Re: PhD-thesis on Observational Selection Effects

From: Marchal <>
Date: Fri Oct 20 05:12:38 2000

Matthew Donald wrote

>Nick Bostrom <> replied
>> Are you saying that it is not possible in your model to define the
>> class of all points in time on all branches of the universal wave
>> function which are at a temporal distance of, say, 10 years from
>> the start of the world (assuming there was a point when the
>> world (i.e. the whole tree of branching possibilities) started?
>> (This is not a rhetorical question but a clarificationary one. And
>> I'm not asking whether we could identify those points, but
>> whether the class of such points is defined.)
>Yes, I am saying that.
>First of all, I would be unhappy with the requirement to specify a
>unique hyperplane of simultaneity.
>More generally, many problems arise when we try to understand the
>nature of time in modern physical theories. Prior to relativity
>theory, it seemed that there was a natual succession of
>universally-valid ``nows'' apparent simultaneously to everyone alive
>at the time. Times other than the present now had happened or
>would happen but were not currently in existence. Special
>relativity, however, taught us that simultaneity is
>frame-dependent and introduced the idea of reality as a
>four-dimensional spacetime. According to general relativity, time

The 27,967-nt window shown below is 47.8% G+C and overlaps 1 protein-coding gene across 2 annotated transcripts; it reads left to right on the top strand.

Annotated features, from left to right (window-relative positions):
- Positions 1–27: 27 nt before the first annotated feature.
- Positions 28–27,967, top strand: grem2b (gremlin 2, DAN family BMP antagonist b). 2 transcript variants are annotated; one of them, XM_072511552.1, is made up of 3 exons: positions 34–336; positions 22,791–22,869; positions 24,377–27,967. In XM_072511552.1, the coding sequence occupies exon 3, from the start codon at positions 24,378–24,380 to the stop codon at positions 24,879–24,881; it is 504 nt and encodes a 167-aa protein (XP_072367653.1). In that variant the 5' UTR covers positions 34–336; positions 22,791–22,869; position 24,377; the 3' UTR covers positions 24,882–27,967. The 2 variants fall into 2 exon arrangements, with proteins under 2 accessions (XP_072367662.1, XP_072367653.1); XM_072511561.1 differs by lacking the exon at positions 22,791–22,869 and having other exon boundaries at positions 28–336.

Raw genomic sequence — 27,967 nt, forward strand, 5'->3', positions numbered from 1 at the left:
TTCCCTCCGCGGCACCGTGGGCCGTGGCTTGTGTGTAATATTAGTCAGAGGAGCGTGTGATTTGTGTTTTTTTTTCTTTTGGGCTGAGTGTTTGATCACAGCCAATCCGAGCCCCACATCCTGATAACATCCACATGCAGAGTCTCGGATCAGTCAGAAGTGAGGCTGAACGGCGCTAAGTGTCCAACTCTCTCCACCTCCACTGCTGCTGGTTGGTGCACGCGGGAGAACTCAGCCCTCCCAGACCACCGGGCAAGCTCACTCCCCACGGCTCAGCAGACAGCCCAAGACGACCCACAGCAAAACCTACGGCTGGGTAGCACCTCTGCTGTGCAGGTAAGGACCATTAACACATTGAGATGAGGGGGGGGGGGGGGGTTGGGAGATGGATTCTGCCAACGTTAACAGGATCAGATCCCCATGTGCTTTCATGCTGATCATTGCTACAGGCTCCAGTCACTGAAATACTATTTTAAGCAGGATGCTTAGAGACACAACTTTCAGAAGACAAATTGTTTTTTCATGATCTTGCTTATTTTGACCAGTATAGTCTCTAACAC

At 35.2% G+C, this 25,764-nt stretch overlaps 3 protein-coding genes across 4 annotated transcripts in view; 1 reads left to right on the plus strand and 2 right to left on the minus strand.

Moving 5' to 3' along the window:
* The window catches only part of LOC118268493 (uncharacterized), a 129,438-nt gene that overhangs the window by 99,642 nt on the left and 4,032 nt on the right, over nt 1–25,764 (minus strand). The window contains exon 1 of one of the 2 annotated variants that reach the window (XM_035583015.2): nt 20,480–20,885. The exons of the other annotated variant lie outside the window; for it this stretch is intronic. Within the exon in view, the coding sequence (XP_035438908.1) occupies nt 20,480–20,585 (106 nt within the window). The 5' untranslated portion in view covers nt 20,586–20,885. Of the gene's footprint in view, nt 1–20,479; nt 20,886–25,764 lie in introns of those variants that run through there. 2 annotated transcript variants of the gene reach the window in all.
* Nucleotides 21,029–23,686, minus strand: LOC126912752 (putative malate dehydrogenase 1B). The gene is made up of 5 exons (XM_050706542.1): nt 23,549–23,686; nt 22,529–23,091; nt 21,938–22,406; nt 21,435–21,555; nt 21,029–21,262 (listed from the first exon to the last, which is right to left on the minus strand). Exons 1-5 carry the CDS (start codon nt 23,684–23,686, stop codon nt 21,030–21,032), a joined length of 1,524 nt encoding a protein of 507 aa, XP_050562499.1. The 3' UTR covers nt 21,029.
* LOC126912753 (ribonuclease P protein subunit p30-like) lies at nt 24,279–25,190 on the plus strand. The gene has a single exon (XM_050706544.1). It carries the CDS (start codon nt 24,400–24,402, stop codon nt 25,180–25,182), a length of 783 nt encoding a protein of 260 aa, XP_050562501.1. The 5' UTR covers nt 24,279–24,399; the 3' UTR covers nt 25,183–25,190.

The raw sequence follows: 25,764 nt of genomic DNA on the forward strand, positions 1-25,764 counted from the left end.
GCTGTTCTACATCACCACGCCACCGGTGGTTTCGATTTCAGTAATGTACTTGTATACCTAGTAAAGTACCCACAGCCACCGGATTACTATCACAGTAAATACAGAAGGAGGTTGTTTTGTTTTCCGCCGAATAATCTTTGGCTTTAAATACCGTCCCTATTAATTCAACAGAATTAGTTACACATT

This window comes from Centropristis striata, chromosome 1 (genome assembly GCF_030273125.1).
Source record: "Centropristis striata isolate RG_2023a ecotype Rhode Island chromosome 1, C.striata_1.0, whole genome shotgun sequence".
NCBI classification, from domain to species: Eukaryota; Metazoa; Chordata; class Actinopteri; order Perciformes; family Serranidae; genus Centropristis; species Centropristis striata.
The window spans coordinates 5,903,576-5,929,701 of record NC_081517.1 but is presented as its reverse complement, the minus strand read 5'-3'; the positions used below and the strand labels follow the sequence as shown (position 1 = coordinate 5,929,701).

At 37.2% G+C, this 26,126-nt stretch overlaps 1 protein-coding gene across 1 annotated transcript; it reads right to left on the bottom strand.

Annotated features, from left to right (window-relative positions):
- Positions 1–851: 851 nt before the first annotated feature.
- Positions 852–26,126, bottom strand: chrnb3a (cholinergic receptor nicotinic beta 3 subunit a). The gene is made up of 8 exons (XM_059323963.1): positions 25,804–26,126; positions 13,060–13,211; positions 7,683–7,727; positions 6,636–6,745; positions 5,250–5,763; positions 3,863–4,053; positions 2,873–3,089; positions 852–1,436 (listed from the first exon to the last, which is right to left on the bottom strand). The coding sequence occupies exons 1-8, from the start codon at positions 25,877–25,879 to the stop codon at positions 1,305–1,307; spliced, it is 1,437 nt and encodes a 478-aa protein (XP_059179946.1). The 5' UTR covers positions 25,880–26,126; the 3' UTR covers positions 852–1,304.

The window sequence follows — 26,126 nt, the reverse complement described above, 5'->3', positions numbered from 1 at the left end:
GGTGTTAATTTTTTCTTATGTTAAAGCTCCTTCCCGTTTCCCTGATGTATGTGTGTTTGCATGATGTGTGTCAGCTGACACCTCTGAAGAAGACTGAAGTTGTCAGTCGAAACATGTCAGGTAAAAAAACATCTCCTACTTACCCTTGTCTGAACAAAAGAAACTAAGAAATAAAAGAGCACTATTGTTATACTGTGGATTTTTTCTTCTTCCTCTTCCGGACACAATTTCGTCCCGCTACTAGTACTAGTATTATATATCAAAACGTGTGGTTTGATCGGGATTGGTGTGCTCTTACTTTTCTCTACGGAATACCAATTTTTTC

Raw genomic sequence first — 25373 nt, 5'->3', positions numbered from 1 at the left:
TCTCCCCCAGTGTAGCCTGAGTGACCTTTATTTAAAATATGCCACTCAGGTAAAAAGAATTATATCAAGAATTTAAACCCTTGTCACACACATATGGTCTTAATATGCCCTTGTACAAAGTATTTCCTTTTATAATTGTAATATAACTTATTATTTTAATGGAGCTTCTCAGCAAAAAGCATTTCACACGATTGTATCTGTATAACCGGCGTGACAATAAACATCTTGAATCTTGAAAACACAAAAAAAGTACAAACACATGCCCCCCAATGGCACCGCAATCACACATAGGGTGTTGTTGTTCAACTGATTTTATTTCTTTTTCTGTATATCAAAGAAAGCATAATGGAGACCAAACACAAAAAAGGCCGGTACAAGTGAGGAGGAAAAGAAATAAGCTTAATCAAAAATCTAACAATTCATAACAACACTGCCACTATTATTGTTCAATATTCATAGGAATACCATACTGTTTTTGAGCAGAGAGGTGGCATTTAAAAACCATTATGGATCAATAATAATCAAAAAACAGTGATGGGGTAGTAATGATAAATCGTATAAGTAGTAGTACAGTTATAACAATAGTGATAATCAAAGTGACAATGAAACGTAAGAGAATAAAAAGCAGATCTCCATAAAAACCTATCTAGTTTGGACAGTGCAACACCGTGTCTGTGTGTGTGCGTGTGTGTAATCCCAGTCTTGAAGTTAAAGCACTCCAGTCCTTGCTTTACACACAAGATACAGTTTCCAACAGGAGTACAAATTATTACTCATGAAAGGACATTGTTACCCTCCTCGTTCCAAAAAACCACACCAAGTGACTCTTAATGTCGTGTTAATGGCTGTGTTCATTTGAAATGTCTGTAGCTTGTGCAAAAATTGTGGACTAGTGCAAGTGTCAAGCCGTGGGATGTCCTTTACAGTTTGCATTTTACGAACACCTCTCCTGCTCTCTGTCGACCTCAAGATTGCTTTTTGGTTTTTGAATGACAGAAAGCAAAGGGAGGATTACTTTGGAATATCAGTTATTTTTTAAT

>is path-dependent. In the quasi-classical cosmology of the world
>we seem to live in, time appears on all inextendible paths to have
>begun with a big bang, but on some of those paths it may come to an
>end in a black hole, while on others it may continue for ever.
>What will the right picture be if we ever manage to quantize
>general relativity? I suspect that we should allow for the
>possibility of black holes being formed as a result of uncertain
>``quantum events'' -- it may be harder to choose to construct a black
>hole than to kill a cat but it is not unimaginable. This suggests that
>time is not just frame dependent and path dependent, but even
>observer dependent.
>Now, partly in order to deal with the problem of time in special
>relativity, I have developed a many-minds interpretation of
>quantum theory which involves information being definite only
>separately for each individual observer. The information observed
>by an observer is specified by sequences of local quantum
>states associated with the life history of that observer.